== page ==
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Discussion Starter · #1 ·
Hello to everyone

I have been using travel shoe wood trees for my shoes because they are half price the regular full feet shoe trees. Now that I am getting some nice shoes, I am thinking about if is actually necesary to get full feet trees.

I mean, is there a diffrence using one or the other in terms of the good maintance of the shoe?
 

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Hmm, good question. It doesn't seem like there would be a major difference between compact and "full" sized shoe trees. As long as they fit, the shoe trees are doing the just of their job. I hope you find a solution.
 

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Hello to everyone

I have been using travel shoe wood trees for my shoes because they are half price the regular full feet shoe trees. Now that I am getting some nice shoes, I am thinking about if is actually necesary to get full feet trees.

I mean, is there a diffrence using one or the other in terms of the good maintance of the shoe?
The primary purpose of a shoe tree is to keep the shoe free of moisture and to fill out the shape of the shoe (to keep it from creasing heavily when your foot's not in it).

Any shoe tree that fills out your shoe is probably sufficient for the job. There are some who'll tell you that you need to spend $25+ per pair of high quality trees. Personally speaking, I think that's nonsense. Just get some cedar trees with a split toe that are the right size for your shoes. Don't get them too big or too small -- too big, and they'll potentially damage the shoe; too small, and they won't be able do their job.
 

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Just get some cedar trees with a split toe that are the right size for your shoes. Don't get them too big or too small -- too big, and they'll potentially damage the shoe; too small, and they won't be able do their job.
I agree. And I'll add that I think it's wise to avoid wood tress that are varnished, as unfinished wood allows for better moisture absorption. And I'd also avoid some trees I've seen where the heel is a metal rod. I think these might deform the heel of the shoe.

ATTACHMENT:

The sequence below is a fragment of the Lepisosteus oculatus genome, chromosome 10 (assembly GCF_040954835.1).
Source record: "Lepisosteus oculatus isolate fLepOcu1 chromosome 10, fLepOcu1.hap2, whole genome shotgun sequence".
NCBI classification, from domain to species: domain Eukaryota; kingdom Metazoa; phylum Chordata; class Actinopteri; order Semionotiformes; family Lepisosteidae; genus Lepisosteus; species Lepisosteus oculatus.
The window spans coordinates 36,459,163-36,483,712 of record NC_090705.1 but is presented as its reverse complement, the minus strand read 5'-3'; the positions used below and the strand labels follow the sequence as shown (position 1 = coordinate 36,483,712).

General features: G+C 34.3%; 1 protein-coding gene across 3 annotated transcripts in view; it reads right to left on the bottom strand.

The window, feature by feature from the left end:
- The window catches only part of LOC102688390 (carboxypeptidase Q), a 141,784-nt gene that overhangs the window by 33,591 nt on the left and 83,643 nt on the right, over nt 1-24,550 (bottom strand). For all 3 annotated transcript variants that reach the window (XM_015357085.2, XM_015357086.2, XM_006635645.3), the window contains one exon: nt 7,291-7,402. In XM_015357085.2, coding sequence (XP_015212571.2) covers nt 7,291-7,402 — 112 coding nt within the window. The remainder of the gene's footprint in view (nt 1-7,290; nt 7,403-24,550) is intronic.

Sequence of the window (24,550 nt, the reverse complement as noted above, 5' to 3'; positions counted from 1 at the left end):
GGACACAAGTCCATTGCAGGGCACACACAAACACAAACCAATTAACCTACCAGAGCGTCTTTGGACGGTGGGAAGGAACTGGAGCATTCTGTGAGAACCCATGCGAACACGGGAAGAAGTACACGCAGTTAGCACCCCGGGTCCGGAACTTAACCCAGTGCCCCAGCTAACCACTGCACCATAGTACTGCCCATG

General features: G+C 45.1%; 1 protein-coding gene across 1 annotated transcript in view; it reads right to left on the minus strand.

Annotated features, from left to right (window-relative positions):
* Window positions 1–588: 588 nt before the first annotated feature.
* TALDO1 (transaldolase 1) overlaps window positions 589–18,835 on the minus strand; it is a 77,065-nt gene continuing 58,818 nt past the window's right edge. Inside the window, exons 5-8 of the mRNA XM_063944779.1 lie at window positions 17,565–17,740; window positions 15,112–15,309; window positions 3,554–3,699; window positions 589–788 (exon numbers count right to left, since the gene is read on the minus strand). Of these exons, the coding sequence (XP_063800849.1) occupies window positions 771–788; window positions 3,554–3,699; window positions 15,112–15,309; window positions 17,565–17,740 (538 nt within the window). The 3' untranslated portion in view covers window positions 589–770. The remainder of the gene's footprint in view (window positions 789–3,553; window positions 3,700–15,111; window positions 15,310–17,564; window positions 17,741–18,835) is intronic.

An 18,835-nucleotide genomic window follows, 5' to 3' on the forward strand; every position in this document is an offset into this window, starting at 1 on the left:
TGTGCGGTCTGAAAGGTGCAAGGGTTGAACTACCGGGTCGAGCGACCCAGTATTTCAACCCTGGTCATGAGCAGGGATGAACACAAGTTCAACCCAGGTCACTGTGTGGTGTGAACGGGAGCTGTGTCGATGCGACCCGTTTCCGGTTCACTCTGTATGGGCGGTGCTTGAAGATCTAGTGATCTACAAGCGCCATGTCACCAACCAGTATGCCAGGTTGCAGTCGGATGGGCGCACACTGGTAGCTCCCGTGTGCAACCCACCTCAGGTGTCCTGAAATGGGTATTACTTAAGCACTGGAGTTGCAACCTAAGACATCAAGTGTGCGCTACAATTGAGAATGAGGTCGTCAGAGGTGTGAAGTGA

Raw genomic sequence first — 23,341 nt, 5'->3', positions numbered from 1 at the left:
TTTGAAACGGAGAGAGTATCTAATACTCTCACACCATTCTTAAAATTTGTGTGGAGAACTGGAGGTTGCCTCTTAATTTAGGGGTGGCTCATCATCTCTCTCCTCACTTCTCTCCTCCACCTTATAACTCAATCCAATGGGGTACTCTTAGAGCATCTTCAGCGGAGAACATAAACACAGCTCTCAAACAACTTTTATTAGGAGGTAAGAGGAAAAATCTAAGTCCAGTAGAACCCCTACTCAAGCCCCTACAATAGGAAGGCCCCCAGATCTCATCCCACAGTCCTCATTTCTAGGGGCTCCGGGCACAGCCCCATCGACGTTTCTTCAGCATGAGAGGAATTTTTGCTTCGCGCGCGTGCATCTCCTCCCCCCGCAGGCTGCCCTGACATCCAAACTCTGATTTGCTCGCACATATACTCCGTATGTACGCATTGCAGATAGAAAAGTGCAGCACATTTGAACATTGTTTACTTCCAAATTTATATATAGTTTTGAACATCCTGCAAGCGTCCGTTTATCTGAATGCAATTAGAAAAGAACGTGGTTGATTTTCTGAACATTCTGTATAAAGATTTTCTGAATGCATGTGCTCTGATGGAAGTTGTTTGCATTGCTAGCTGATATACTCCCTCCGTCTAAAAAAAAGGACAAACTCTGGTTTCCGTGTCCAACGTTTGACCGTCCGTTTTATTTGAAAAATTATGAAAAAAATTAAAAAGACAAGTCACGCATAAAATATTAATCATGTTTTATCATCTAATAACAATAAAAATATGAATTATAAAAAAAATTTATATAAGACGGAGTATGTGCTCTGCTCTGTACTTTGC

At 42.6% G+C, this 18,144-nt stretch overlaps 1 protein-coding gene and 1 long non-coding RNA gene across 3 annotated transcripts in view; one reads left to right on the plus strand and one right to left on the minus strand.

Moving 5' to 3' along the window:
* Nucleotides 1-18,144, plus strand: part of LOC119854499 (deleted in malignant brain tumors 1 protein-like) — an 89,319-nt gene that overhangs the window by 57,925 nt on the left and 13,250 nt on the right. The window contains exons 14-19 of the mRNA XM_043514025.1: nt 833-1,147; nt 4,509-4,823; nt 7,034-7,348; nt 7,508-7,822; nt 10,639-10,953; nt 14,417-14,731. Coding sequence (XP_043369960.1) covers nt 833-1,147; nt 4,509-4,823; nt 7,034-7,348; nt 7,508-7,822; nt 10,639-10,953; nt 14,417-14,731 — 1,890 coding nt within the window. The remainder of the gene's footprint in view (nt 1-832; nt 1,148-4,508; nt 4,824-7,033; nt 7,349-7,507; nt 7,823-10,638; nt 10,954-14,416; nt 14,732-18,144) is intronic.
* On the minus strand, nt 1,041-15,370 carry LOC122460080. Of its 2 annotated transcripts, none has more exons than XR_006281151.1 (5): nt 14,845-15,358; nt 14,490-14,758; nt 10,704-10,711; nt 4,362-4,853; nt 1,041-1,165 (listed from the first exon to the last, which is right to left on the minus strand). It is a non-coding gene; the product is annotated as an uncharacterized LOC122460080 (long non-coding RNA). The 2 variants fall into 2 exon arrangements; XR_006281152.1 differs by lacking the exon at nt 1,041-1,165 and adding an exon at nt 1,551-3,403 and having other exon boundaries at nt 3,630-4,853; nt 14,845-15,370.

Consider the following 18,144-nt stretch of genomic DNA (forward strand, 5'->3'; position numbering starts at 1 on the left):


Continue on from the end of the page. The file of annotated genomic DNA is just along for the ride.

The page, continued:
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Hello to everyone

I have been using travel shoe wood trees for my shoes because they are half price the regular full feet shoe trees. Now that I am getting some nice shoes, I am thinking about if is actually necesary to get full feet trees.

I mean, is there a diffrence using one or the other in terms of the good maintance of the shoe?
Do you happen to have a picture of the travel size trees or a link to their source? I travel frequently and I'm always looking for ways to save space and weight in my luggage.
 

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I'm going to go counter to the usual wisdom here and say that shoe trees serve the same purpose as a woman's hair curlers: to hold the "set" of the shoe (or hair) as it dries. As a wood worker, I find it hard to believe that shoe trees absorb any significant amount of moisture from the shoe, whether they're finished or not, or even whether they're made of wood or plastic.
 

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I'm going to go counter to the usual wisdom here and say that shoe trees serve the same purpose as a woman's hair curlers: to hold the "set" of the shoe (or hair) as it dries. As a wood worker, I find it hard to believe that shoe trees absorb any significant amount of moisture from the shoe, whether they're finished or not, or even whether they're made of wood or plastic.
As a wood worker, you know cedar is more absorbent. That's the point.
 

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I'm going to go counter to the usual wisdom here and say that shoe trees serve the same purpose as a woman's hair curlers: to hold the "set" of the shoe (or hair) as it dries.
I think this is the primary purpose as well. Shoe trees can actually help creasing over time if they are put in promptly after they are worn.

I don't doubt that there is some absorption of moisture, but filling out the shoe itself is the main function.